We're standing by for Speaker Pelosi to formally sign the articles of impeachment -- why we may see a tense moment play out when those articles are delivered to the Republican-led Senate.

That's next. Stay with us.



TAPPER: Any moment, House Speaker Nancy Pelosi will sign the articles of impeachment, and then the seven House impeachment managers, we're told, will walk over to the Senate side and attempt to deliver the articles to the Senate chamber.

Kirsten, what are you looking to see in the coming hours and days when it comes to the impeachment proceedings?

POWERS: Well, I guess, I mean, in the immediate, we need to see when the Republicans will receive the articles of impeachment.

TAPPER: Right.

POWERS: So, I mean, we assume that they will. We just don't know when that will be.

And I think the biggest question is whether or not there is going to be witnesses. And we're not going to know that for a little while, because it is a foregone conclusion, unless something spectacular happens that we haven't predicted, that he will be acquitted.

But having the witnesses, I think, could still be very meaningful and it still could have a lot of impact.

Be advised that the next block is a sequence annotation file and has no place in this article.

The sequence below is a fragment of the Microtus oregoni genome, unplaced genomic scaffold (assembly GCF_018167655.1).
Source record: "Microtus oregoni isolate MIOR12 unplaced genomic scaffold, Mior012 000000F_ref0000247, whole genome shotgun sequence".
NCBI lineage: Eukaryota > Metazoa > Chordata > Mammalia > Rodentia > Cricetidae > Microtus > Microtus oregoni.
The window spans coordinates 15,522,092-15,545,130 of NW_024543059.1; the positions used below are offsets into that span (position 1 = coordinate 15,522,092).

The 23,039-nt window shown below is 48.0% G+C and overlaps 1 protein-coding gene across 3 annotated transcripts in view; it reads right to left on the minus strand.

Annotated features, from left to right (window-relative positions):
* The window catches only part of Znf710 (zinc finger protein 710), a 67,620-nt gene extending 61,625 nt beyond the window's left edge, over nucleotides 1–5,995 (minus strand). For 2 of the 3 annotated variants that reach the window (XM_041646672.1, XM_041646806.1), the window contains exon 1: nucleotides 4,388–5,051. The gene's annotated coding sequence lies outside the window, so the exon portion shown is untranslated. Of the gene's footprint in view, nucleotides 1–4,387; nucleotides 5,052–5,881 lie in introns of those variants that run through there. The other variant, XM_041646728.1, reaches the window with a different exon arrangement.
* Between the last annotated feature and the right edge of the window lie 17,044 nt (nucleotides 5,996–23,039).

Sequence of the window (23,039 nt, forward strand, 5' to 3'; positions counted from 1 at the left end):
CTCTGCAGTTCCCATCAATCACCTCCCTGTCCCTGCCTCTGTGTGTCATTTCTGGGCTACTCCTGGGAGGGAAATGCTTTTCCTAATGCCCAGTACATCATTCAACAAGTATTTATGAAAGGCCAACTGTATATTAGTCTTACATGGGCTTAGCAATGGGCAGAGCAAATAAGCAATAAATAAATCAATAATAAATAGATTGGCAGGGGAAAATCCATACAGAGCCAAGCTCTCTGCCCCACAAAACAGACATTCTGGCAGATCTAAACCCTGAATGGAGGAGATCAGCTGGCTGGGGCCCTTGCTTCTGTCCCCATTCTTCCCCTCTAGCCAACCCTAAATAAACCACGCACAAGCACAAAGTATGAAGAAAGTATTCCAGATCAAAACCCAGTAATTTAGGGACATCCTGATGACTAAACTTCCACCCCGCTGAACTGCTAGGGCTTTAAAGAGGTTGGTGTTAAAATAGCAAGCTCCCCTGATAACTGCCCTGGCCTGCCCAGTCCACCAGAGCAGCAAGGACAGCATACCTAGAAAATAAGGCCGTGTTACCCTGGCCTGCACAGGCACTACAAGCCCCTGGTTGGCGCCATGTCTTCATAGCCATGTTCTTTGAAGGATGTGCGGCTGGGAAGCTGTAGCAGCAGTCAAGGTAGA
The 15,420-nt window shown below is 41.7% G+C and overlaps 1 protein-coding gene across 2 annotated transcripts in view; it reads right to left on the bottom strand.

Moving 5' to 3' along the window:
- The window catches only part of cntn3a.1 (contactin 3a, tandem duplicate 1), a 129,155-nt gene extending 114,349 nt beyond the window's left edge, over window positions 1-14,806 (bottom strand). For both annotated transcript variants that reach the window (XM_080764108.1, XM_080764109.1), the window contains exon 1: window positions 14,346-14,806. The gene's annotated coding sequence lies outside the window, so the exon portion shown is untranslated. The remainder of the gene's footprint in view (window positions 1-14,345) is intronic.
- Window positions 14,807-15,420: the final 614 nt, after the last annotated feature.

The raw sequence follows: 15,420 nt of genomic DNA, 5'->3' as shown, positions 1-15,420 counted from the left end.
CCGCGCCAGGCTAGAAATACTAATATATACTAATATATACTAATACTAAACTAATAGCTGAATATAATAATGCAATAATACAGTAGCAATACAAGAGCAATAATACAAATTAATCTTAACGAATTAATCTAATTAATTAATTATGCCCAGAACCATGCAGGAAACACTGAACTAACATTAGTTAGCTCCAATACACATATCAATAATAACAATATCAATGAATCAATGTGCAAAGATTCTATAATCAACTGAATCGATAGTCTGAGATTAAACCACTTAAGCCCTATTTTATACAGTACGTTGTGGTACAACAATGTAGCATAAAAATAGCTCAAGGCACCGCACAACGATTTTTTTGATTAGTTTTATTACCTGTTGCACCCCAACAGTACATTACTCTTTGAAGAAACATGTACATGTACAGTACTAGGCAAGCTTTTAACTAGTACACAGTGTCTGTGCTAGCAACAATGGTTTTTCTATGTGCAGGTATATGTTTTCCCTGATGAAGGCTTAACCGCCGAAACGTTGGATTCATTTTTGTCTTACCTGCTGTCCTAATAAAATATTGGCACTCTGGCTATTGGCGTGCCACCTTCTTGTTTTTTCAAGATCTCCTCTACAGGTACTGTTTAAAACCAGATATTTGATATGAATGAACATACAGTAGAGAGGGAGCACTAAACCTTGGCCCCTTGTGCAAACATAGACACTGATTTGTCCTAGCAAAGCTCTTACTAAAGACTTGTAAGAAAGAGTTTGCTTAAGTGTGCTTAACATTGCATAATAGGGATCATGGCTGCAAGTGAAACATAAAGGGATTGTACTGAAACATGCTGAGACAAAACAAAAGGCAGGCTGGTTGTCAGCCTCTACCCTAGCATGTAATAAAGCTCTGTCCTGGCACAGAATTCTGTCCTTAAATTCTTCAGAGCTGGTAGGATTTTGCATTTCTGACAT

TAPPER: What do you think? What are you looking for?

WILLIAMS: Well, I think the big thing -- and Senator Coons touched on this -- like, we can't look past the president's role in obstructing this proceeding.

And this goes back. This is not 1999.

TAPPER: The trial? In obstructing the trial or...

WILLIAMS: Obstructing the impeachment from the beginning.

We have not seen documents. Agencies have not turned people over to testify. And, look, this level of obstruction predates the impeachment proceeding, even in the House. From the beginning of the administration, the president's tried to thwart Congress.

And so we are here in part because this is not 1999. And even Bill Clinton provided documents and testimony and so on.

This is a very different impeachment proceeding.

TAPPER: Twenty-one years ago, Senator Tom Harkin, who's no longer in the Senate, Democrat, said that his first objection in the impeachment proceedings -- trial of President Clinton, was, we're not jurors. Stop calling us jurors, because we're more than that. We're judge -- we're more like judges.